Setting that aside for a moment, it was an incredible and unique experience to cruise along the narrow canal, just few feet wide, between the little single storey houses sitting on the narrow raised banks, surrounded by water and mud. It was beautiful - palm trees and water hyacinths, green rice fields forming a back drop to the miniature stage sets on the raised paths in front of us. Outside most houses there was someone busy working on or in the water. Some women were vigorously doing laundry, slapping and pounding the clothes on flat stones. Some women were washing piles of plates and pans. Several people were standing up to their waists in water, washing themselves, stripped to the waists, their backs to us. One man was washing a prepared chicken carcass in the water before chopping in into pieces on a stone at the waters edge. A few metres further along, a young woman was washing and rinsing her long black hair, standing, fully clothed, in the water up to her chest. We could easily see into the kitchen of one house where a relative had just arrived with some small tubs of ice cream to the great delight of several small children. We could see older school children making their way home along the narrow paths between the trees, after being dropped off by the ferry at a nearby jetty.
People puttered up and down the canal in boats. Some were tourists like us, some were local people getting on with day to day life. Some boats were laden with bundles of reeds or sacks full of something. Some waved at us very cheerfully and encouraged their children to do the same, as if it was us who were the interesting novelty. Some people kept their eyes cast down, not exactly glaring or unwelcoming, but just disinterested in the tourist traffic.
Amongst the ubiquitous rafts of water hyacinths floated empty water bottles, crisp packets and even light bulbs. The outboard motors of the boats spluttered dark grey smoke.
We took photographs of the trees, birds, rice fields and other boats. We didn't photograph the people, although plenty of other tourists did. What a strange world we live in.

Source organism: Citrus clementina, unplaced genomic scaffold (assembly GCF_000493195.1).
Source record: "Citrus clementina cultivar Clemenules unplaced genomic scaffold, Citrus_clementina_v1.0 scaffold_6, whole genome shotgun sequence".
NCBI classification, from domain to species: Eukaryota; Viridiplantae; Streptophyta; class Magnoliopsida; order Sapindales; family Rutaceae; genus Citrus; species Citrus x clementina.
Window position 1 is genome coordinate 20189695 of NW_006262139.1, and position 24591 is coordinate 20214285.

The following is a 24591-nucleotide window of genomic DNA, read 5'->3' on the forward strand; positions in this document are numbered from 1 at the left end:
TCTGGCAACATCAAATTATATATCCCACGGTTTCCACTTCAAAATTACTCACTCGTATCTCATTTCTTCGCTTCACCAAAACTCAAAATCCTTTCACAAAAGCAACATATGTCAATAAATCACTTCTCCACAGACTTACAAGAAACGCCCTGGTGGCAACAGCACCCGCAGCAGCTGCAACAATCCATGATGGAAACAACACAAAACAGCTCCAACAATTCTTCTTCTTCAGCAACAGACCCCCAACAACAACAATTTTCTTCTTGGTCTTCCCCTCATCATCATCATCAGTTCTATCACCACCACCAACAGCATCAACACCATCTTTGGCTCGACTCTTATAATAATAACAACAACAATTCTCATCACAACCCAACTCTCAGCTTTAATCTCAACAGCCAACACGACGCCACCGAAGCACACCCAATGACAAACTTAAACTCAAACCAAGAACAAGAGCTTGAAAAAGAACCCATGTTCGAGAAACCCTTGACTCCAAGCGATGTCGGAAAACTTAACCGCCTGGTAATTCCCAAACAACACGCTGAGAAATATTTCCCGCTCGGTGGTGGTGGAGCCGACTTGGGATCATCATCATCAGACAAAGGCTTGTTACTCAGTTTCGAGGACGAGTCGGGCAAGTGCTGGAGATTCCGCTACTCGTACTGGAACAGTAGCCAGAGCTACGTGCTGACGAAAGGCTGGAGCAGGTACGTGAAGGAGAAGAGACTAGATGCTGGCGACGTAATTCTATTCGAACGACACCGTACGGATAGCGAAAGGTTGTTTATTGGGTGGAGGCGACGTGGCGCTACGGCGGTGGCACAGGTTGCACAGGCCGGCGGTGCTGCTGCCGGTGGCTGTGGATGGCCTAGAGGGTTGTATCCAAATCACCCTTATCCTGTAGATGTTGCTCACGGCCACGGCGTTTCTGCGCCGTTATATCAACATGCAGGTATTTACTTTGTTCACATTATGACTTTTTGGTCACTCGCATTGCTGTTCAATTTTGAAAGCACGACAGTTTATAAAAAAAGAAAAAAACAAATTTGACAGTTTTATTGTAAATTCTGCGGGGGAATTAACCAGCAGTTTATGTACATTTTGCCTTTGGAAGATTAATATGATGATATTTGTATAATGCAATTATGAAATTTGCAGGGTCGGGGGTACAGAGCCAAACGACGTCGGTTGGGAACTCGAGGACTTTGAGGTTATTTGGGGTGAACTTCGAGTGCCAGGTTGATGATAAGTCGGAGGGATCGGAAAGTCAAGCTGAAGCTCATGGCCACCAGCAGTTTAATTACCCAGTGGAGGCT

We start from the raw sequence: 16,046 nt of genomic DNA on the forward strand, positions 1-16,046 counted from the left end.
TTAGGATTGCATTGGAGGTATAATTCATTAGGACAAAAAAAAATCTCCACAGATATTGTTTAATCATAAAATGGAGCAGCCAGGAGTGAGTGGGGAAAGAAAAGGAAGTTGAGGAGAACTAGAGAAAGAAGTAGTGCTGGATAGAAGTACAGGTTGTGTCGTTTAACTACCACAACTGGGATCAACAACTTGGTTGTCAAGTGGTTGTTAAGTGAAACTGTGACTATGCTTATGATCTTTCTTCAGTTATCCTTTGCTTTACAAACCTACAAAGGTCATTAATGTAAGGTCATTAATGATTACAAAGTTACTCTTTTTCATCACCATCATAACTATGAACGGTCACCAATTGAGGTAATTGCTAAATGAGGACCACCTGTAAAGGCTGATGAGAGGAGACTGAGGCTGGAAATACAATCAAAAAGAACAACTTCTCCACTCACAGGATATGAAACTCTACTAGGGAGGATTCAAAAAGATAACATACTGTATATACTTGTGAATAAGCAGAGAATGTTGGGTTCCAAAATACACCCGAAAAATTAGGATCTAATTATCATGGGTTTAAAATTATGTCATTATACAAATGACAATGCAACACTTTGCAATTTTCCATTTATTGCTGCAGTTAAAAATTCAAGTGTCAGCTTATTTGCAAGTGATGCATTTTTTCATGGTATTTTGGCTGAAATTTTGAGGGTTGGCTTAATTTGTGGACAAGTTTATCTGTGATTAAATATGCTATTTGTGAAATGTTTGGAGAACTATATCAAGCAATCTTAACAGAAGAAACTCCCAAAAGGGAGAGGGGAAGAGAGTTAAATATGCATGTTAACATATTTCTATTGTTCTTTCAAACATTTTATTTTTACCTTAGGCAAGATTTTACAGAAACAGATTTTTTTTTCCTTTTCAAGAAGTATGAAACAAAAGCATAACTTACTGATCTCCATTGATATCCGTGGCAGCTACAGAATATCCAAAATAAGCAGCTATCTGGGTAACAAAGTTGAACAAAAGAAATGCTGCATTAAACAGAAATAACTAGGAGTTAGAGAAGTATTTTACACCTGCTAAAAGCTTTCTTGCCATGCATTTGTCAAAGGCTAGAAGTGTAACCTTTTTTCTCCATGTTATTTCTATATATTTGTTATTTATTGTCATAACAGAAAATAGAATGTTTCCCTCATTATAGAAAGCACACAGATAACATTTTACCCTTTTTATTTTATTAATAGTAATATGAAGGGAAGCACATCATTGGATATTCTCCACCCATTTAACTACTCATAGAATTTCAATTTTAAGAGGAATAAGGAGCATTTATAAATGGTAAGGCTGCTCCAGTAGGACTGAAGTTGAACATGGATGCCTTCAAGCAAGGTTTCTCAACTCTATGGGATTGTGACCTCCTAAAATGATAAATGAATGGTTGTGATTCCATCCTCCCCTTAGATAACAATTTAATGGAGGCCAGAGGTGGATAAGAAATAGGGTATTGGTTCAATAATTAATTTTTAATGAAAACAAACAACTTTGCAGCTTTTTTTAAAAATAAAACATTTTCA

Back on board, we no longer had to confront the inequalities of life in the 21st century and settled back down with our books and in particular the Indian guide to Kerala from the coffee table of the boat. This was a charming and old fashioned style of book, with snapshot style photos and longwinded and flowery descriptions of the various districts. It described Kerala 'as if having a sense of deja-vue, like missing a step that is not there'... Hmmm.
Tea time arrived in the form of two cups of masala chai served with spiced banana fritters. Excellent stuff.
At this point we crossed back over the lake and the water was getting slightly choppy. We turned down a more rural side canal and chugged along quietly, looking out over the rice fields and watching crowds of egrets take off and fly across the sky. In a particularly peaceful spot the captain moored up for the night. It was 5.30 pm and the sun was low in the sky behind a row of palm trees. A gentle breeze was blowing on through the front of the boat.
'Would you like your beer now Sir?' Well yes indeed 'Sir' would, and we spent a magical 45 minutes watching the sun go down over the rice fields, flocks of birds gathering and flying over head, and small fishing boats puttering past, their drivers and passengers shouting and waving to us and to the crew at the back of our boat.
Dinner was served on deck at 6.30 just as the last of the light faded away.
Dark clouds had been gathering and we wondered if we were in for another rain storm to match yesterday's monsoon! There were rumbles of thunder around the place, many flashes of sheet lightning and several spectacular forks. The storm lasted about an hour, but no rain fell.
Electric lights were kept to an absolute minimum to avoid attracting midges. Bill was taking no chances however, with full safari suit and socks, and deet insect repellent liberally applied to the remaining exposed areas. I was somewhat more cavalier in a sleeveless dress and flip flops, but paid the price later!
As with lunch, dinner came on a trolley, beautifully served by our three crew - we had okra, rice, dahl, chicken curry, stir fried vegetables, followed by fruit salad. Black tea with milk to follow.
All was quiet on the river by this time, and we could hear the crew chatting, laughing and larking about at the back of the boat.
We sat and chatted in the half light, making plans for the next big step in our lives - being retired and running our small holding. We have no idea what the next few months will hold, and at the moment it all feels incredibly exciting, if not a little daunting. By now the water was still and all was quiet apart from an occasional distant rumble of thunder, movements of roosting birds in the trees and an occasional splash from a paddle as a fisherman slipped quietly past.
The evening was interrupted by a series of power cuts. This continued as we decided to turn in for the night. My shower was interrupted a few times as the lights and power came and went a dozen or so times. There was much concern from the crew (and passengers) about the A/c unit. The fan worked fine but it took a while to fix the A/c. After much chatting and thumping and bumping about it did seem to start working again and we retired to bed, loving the cool air and midge free environment, the boat very gently rocking beneath us.